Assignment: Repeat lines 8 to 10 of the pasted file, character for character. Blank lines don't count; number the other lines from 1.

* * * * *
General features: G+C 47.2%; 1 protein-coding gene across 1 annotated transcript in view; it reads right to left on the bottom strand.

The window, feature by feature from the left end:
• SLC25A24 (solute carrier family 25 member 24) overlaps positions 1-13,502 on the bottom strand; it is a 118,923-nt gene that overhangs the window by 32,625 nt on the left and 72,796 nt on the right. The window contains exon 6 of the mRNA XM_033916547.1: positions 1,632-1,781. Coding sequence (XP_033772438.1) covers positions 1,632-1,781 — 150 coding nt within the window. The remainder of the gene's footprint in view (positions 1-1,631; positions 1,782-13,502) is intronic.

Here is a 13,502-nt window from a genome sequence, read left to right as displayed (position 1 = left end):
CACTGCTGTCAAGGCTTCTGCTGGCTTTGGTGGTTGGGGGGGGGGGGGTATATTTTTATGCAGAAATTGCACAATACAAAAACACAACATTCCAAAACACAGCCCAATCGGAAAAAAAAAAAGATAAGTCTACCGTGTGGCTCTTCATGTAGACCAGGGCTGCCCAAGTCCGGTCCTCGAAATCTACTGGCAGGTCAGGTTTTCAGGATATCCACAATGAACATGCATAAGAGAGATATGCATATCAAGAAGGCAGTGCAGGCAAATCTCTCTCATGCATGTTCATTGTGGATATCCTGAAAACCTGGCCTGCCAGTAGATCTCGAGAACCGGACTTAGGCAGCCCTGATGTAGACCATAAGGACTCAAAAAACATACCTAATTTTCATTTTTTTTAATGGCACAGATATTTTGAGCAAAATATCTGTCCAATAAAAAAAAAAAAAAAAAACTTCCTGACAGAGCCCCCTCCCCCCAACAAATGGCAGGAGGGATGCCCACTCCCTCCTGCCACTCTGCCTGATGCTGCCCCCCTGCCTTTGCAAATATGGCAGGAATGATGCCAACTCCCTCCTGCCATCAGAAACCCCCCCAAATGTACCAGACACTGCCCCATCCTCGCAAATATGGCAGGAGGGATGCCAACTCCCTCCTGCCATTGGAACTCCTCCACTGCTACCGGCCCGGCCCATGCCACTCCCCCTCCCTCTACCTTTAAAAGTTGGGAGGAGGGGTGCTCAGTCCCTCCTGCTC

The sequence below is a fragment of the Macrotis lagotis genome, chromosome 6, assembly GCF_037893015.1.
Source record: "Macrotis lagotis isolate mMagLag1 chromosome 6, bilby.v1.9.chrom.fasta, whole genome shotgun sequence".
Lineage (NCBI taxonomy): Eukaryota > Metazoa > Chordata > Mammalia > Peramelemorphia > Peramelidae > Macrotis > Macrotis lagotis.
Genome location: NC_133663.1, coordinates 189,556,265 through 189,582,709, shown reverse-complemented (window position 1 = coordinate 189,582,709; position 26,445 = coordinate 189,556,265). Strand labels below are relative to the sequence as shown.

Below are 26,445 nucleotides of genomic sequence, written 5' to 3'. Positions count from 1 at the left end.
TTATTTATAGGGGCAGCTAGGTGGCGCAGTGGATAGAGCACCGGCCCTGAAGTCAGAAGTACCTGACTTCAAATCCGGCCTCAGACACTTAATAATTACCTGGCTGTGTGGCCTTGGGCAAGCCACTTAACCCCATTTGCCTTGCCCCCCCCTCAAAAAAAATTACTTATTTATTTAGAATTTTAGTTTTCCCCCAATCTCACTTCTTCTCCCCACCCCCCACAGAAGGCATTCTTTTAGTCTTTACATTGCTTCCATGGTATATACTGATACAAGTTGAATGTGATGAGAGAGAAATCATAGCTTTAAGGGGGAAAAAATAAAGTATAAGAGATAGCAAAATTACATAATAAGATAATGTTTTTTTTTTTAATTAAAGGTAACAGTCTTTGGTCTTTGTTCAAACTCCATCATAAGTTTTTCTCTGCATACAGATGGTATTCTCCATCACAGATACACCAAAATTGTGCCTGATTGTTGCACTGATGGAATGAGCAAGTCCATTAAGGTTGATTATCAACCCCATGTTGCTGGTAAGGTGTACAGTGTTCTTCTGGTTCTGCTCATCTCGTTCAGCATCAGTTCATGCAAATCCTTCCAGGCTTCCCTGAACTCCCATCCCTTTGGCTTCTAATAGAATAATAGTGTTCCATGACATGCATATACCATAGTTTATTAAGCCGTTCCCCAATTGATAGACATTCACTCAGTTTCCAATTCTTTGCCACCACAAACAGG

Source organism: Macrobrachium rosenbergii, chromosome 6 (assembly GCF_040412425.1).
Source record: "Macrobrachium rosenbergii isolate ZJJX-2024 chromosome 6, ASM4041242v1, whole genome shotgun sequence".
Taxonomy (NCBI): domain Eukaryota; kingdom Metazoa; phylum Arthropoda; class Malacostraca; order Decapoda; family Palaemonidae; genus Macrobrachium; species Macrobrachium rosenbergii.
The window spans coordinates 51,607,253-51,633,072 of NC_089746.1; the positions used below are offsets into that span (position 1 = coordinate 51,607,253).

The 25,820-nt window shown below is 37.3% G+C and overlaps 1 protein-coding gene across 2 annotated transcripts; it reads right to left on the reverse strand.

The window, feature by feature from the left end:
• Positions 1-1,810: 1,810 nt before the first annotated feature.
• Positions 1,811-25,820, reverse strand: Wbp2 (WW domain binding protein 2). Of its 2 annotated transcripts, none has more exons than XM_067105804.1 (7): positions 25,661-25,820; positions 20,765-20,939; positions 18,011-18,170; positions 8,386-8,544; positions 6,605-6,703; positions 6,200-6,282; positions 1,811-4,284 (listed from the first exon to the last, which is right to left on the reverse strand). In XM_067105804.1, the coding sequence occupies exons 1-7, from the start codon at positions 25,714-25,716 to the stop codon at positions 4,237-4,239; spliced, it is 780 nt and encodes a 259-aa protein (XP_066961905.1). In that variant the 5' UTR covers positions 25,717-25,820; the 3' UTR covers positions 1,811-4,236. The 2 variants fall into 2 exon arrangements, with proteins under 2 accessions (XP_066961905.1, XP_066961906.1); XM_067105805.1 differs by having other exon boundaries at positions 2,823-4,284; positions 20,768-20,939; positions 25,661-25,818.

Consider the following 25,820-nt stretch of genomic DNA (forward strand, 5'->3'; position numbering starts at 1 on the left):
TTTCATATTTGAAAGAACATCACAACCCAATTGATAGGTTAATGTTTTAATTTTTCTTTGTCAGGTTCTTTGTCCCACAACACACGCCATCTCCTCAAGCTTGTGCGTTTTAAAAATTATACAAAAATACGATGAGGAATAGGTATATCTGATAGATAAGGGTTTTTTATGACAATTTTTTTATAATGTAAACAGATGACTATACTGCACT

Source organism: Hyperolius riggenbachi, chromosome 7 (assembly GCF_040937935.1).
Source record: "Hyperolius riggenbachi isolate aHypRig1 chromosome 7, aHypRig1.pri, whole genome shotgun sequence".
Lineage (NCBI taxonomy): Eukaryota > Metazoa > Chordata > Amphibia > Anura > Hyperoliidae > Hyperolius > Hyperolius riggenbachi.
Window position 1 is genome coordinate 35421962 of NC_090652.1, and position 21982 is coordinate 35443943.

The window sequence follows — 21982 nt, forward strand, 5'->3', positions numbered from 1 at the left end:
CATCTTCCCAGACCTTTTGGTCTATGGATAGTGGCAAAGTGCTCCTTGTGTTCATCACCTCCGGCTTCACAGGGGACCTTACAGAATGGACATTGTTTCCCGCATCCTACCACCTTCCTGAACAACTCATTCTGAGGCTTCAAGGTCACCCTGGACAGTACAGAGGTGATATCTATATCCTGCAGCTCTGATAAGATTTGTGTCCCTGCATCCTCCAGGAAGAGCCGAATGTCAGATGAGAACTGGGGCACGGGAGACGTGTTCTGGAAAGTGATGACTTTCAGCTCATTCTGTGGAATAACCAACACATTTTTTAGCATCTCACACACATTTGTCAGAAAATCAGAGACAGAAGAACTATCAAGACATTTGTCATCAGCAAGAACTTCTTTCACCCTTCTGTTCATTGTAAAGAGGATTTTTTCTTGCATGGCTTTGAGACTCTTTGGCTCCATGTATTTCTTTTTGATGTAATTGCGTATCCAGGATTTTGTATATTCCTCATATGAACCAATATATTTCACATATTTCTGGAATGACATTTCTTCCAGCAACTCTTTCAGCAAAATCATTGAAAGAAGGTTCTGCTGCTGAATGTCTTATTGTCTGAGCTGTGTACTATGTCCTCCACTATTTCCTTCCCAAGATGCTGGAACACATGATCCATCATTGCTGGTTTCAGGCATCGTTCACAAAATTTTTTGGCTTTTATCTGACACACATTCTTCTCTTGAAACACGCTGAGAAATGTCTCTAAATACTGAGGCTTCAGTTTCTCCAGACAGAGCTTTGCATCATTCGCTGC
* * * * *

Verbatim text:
Lineage (NCBI taxonomy): Eukaryota > Metazoa > Chordata > Mammalia > Peramelemorphia > Peramelidae > Macrotis > Macrotis lagotis.
Genome location: NC_133663.1, coordinates 189,556,265 through 189,582,709, shown reverse-complemented (window position 1 = coordinate 189,582,709; position 26,445 = coordinate 189,556,265). Strand labels below are relative to the sequence as shown.

Below are 26,445 nucleotides of genomic sequence, written 5' to 3'. Positions count from 1 at the left end.